A very good thing, and more results to come, in about 2 weeks (at the 35-day mark). Very pleased with this new way of eating, and very excited about the future!

 

 

 

 

 

 

Safe from Irma, and Writing Your Own Story

After being battered for a week with dire predictions of what Hurricane Irma MIGHT do to Charleston, it was a little anti-climactic to experience it here in Mount Pleasant and realize it was NO BIG DEAL.

Yes, I know downtown Charleston flooded horrendously (but Charleston has very low roads and tends to flood even in a bad thunderstorm). And I know there were cyclones all over Charleston County–but not one came near me, safe and snug in my apartment on Park West Boulevard.

I did lose Internet service and my office phone (which is voice-over-Internet and goes out whenever the IP goes out). That lasted all of five minutes. Otherwise, apart from heavy rain and winds, a few downed tree limbs and some debris, everything was fine.

On Tuesday, I woke up to brilliant sunshine. (It was just like your child, when he knows he’s been bad; he’s suddenly angelic to make up for it.)

I do sympathize with the tough conditions in Florida, but from everything I hear, it could have been so much worse than it was. It’s bad, but not nearly as bad as they thought it would be.

And here we are, in a new day.

This morning I spoke in front of my weekly networking group. The topic was “Writing Your Own Story”, which is something I talk about often with people who meet me, find out I’m an author and immediately exclaim, “Oh, I’ve got a great story for you to write!” And they insist it would be ‘a bestseller’ if only I’d just write it down for them, ‘because I’m not a writer’.

I have news for you. In today’s world of DIY, you don’t necessarily need a writer at all.

YOU can write your own story.

Here’s a brief recap of what I said this morning:

  1. If you truly think you have a story worth telling, sit with a sympathetic friend (even if he/she has already heard all your stories) and ask if you can tape yourself telling her the story.
  2. Get a small inexpensive tape recorder, sit with your friend and TURN IT ON. Then tell the story to your friend as clearly and enthusiastically as you possibly can. TELLING the story out loud, for non-writers, is a great way to get it out of your system. If you try to write it on your computer, you might freeze up and get discouraged, or think you need fancy language to convey it. Fancy language gets left at the door these days; if you can write like you talk, you can tell any story.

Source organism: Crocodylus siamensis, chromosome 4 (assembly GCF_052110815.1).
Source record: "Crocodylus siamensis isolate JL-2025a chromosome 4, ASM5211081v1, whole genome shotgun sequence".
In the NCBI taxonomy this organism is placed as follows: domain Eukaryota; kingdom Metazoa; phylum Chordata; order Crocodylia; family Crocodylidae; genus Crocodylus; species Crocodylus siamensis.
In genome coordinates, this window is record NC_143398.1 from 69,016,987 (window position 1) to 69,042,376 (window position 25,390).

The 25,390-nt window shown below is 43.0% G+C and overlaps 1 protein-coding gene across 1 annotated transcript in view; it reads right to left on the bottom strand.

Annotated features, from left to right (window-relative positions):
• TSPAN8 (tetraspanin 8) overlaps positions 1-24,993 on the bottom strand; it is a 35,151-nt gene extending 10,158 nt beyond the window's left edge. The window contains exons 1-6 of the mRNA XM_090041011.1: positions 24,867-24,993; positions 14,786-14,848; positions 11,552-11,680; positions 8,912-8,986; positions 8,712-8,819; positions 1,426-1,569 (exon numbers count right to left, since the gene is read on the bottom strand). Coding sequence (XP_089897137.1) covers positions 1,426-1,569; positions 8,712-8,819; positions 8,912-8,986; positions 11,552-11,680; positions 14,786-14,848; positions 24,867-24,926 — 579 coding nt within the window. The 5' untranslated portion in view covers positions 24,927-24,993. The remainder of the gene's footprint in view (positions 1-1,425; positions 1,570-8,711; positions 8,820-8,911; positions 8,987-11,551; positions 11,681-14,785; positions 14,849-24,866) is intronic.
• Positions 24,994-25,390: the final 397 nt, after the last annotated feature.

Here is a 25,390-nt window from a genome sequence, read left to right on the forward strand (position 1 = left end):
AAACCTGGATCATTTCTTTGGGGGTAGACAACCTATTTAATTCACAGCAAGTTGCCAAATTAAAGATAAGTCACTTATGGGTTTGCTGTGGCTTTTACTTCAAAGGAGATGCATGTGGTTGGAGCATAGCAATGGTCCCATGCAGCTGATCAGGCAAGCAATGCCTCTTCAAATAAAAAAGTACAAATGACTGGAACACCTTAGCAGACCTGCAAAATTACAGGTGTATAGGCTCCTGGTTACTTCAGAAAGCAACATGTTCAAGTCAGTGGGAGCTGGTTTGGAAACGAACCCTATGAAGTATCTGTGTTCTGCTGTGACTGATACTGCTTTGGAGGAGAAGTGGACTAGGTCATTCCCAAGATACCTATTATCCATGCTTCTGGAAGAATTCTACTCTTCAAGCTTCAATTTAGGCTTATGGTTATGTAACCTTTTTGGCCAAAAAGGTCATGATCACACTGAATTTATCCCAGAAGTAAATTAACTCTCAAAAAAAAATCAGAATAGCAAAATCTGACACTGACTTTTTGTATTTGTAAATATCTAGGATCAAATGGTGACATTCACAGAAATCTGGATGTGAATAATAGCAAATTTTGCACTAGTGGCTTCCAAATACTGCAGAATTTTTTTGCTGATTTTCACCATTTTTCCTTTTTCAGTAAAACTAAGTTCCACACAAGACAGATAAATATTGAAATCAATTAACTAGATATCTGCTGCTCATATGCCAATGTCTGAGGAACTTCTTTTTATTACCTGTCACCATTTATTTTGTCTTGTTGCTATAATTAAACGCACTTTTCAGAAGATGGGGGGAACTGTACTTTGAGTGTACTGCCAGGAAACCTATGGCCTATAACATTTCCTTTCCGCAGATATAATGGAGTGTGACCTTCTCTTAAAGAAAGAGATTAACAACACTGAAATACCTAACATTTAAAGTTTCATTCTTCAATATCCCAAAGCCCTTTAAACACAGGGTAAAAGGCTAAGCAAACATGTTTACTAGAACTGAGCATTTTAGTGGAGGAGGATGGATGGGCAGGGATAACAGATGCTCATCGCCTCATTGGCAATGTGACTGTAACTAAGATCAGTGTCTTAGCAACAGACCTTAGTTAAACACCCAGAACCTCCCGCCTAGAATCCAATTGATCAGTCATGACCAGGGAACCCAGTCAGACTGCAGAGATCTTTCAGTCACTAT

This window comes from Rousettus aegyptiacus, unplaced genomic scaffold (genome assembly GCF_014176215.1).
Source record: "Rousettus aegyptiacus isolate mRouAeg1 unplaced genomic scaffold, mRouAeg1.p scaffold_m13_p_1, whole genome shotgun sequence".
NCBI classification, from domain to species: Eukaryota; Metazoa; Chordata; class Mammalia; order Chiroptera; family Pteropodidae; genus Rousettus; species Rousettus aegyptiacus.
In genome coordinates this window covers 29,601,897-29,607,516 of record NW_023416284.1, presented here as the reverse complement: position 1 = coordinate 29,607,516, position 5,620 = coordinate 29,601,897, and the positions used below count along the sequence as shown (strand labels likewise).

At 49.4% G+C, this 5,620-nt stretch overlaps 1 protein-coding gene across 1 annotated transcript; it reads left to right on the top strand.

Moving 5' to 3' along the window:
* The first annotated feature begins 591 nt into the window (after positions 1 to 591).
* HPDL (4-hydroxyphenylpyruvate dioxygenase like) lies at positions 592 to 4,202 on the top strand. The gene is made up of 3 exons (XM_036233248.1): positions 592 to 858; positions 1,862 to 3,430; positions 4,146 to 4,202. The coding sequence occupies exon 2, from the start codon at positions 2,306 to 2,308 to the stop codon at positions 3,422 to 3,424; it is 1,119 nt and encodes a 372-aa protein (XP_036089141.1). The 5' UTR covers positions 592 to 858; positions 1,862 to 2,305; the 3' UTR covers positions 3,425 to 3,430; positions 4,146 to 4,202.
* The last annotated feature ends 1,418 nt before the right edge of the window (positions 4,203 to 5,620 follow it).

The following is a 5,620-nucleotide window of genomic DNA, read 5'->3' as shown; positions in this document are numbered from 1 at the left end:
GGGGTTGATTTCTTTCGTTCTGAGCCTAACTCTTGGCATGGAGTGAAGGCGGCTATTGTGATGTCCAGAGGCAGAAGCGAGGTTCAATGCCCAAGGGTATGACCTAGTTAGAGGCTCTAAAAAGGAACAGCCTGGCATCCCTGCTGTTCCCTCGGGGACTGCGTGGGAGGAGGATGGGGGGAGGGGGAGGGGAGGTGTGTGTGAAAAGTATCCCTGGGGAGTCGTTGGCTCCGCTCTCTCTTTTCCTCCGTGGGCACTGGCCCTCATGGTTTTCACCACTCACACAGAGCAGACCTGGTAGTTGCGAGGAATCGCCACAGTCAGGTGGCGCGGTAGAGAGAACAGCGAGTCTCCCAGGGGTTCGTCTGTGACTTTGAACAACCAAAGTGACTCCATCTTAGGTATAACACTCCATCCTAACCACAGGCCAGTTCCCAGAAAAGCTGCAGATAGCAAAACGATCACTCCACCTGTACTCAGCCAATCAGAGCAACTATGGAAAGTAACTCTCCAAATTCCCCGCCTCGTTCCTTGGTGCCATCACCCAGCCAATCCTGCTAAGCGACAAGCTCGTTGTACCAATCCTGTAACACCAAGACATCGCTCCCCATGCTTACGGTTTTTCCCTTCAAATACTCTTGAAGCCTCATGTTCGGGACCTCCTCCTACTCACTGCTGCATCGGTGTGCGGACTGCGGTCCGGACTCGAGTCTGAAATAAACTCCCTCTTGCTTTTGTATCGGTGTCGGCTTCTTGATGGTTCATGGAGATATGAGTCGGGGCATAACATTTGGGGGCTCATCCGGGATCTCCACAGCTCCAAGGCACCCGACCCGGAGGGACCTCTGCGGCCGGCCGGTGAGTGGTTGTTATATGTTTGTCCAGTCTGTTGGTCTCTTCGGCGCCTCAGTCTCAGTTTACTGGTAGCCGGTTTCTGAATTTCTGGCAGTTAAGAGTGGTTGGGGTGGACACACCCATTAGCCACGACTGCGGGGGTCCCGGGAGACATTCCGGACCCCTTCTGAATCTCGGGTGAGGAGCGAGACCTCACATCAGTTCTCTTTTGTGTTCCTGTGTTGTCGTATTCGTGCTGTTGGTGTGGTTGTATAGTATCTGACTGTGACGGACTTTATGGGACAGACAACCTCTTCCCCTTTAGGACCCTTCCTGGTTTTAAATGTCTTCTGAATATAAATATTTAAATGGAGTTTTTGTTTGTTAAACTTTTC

3.  Transcribe the tape afterward, so you can READ what you just said. Chances are, the story will sound pretty good to you as you read it.
  4. Decide whether this is the story of your ENTIRE life or only a small PIECE  of it. If it’s the story of your life, beginning to end, BEGIN IT AT THE BEGINNING, with your birth, growing up, etc.

HOWEVER… the story you want to tell may NOT be the entire story of your life. It may be about only a few years, or one incident. In that case, you can organize your story differently. You can tell it in chapters, EACH chapter about part of the incident, OR about various OTHER incidents in your life.

This is very freeing, in a lot of ways. I’ve always felt if I ever wrote my life story, I’d do it this way–talking about various ASPECTS of my life and what I learned from them, as separate stories I could string together as separate chapters. I think it would still be interesting, but less tedious than my trying to wade through my entire 60 years here on earth. Let’s face it, for long periods of time I haven’t done anything all that exciting. No reason for the reader to deal with that. Why not read the best parts? (A great example of this is the book Sheila Haley wrote some years ago, about life with her author husband, Arthur Haley. It’s called “I Married a Bestseller”, and it’s great fun. She talks about helping with book research, moving multiple times and even dealing with his extramarital affairs.) The point is, she could have written a beginning-to-end story but chose not to. She organized the book into chapters about various aspects of her life, and told them very entertainingly. It’s still a valid way to tell your story.

5.  Continue to sit with sympathetic friends (one or more) until you’ve talked the entire length of what you want to tell into that tape recorder, and transcribe it all.

6. Organize it into relevant chapters.

7. Send it to a good editor for a developmental edit. You can find a list of good, ethical editors at the website Editors and Predators. ASK for his/her advice and LISTEN to it. They can tell you whether the story is on track or if it needs connecting sections, and how to do that.

8. When you have the story edited and you think it’s ready, you can decide whether or not it’s worth publishing, or simply copying and binding as gifts for your family and friends.

If you do decide to publish it, the single best place for print-on-demand (today’s self-publishing) is http://www.createspace.com, which is the best of the POD publishers. For just a few hundred dollars, they’ll format and typeset your finished book, and you can get it copy-edited (do this if you have any issues with spelling, punctuation and usage) and have a beautiful book cover done there as well. And once you’ve given the final go-ahead, they’ll distribute it to Amazon, Barnes&Noble.com and many other online bookstores, around the world.

9. If you choose (and you should do this), have it done as a Kindle version as well. More and more people are reading books on their phones and tablets; give them that option with yours. And you can go to Audible.com or other sites if you want an audio book version (something which, again, is becoming more and more prevalent).  As the author, you can choose which actor reads your book, which is a thrilling experience. (An author friend of mine chose an Irish actor to read her romantic thrillers–and since her hero was Irish, it was a double pleasure.)